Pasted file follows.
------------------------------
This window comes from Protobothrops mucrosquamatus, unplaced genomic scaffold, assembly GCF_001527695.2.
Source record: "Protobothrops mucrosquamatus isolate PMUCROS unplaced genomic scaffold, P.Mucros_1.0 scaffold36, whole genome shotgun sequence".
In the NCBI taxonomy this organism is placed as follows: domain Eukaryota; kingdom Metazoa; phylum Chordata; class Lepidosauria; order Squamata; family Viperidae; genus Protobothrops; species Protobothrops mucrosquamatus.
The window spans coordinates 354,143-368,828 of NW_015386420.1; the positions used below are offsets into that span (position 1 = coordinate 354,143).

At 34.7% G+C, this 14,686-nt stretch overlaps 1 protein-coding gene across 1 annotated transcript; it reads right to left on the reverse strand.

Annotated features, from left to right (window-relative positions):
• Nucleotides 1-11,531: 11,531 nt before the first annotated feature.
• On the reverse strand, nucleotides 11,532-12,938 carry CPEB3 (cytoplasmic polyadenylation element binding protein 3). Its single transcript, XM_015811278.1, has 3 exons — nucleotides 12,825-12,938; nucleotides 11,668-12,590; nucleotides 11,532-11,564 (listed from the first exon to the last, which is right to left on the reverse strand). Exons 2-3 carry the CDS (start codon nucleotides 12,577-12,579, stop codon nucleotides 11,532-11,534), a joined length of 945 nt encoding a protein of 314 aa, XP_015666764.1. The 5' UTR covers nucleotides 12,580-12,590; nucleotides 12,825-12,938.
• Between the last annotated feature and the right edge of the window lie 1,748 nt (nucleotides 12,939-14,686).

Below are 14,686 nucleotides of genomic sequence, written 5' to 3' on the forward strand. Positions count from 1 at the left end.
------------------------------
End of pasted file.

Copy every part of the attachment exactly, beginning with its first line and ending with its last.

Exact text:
This window comes from Protobothrops mucrosquamatus, unplaced genomic scaffold, assembly GCF_001527695.2.
Source record: "Protobothrops mucrosquamatus isolate PMUCROS unplaced genomic scaffold, P.Mucros_1.0 scaffold36, whole genome shotgun sequence".
In the NCBI taxonomy this organism is placed as follows: domain Eukaryota; kingdom Metazoa; phylum Chordata; class Lepidosauria; order Squamata; family Viperidae; genus Protobothrops; species Protobothrops mucrosquamatus.
The window spans coordinates 354,143-368,828 of NW_015386420.1; the positions used below are offsets into that span (position 1 = coordinate 354,143).

At 34.7% G+C, this 14,686-nt stretch overlaps 1 protein-coding gene across 1 annotated transcript; it reads right to left on the reverse strand.

Annotated features, from left to right (window-relative positions):
• Nucleotides 1-11,531: 11,531 nt before the first annotated feature.
• On the reverse strand, nucleotides 11,532-12,938 carry CPEB3 (cytoplasmic polyadenylation element binding protein 3). Its single transcript, XM_015811278.1, has 3 exons — nucleotides 12,825-12,938; nucleotides 11,668-12,590; nucleotides 11,532-11,564 (listed from the first exon to the last, which is right to left on the reverse strand). Exons 2-3 carry the CDS (start codon nucleotides 12,577-12,579, stop codon nucleotides 11,532-11,534), a joined length of 945 nt encoding a protein of 314 aa, XP_015666764.1. The 5' UTR covers nucleotides 12,580-12,590; nucleotides 12,825-12,938.
• Between the last annotated feature and the right edge of the window lie 1,748 nt (nucleotides 12,939-14,686).

Below are 14,686 nucleotides of genomic sequence, written 5' to 3' on the forward strand. Positions count from 1 at the left end.